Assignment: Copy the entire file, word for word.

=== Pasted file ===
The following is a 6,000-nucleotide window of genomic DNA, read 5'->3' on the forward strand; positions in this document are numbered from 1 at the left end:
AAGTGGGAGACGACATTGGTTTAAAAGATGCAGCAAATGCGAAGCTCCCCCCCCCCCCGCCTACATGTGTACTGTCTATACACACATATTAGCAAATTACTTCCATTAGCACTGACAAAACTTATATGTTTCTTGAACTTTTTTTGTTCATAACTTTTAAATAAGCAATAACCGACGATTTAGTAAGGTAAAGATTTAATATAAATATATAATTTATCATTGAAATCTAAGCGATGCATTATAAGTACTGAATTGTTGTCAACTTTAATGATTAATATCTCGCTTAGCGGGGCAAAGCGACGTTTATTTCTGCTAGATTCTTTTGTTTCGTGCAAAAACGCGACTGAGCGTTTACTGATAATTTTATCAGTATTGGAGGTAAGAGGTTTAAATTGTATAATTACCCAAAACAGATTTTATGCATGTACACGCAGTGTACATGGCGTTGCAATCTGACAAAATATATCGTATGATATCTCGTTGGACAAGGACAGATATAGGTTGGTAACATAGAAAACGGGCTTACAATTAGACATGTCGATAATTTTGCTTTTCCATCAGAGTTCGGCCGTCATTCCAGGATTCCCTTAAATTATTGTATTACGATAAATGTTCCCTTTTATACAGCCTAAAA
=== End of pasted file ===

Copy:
The following is a 6,000-nucleotide window of genomic DNA, read 5'->3' on the forward strand; positions in this document are numbered from 1 at the left end:
AAGTGGGAGACGACATTGGTTTAAAAGATGCAGCAAATGCGAAGCTCCCCCCCCCCCCGCCTACATGTGTACTGTCTATACACACATATTAGCAAATTACTTCCATTAGCACTGACAAAACTTATATGTTTCTTGAACTTTTTTTGTTCATAACTTTTAAATAAGCAATAACCGACGATTTAGTAAGGTAAAGATTTAATATAAATATATAATTTATCATTGAAATCTAAGCGATGCATTATAAGTACTGAATTGTTGTCAACTTTAATGATTAATATCTCGCTTAGCGGGGCAAAGCGACGTTTATTTCTGCTAGATTCTTTTGTTTCGTGCAAAAACGCGACTGAGCGTTTACTGATAATTTTATCAGTATTGGAGGTAAGAGGTTTAAATTGTATAATTACCCAAAACAGATTTTATGCATGTACACGCAGTGTACATGGCGTTGCAATCTGACAAAATATATCGTATGATATCTCGTTGGACAAGGACAGATATAGGTTGGTAACATAGAAAACGGGCTTACAATTAGACATGTCGATAATTTTGCTTTTCCATCAGAGTTCGGCCGTCATTCCAGGATTCCCTTAAATTATTGTATTACGATAAATGTTCCCTTTTATACAGCCTAAAA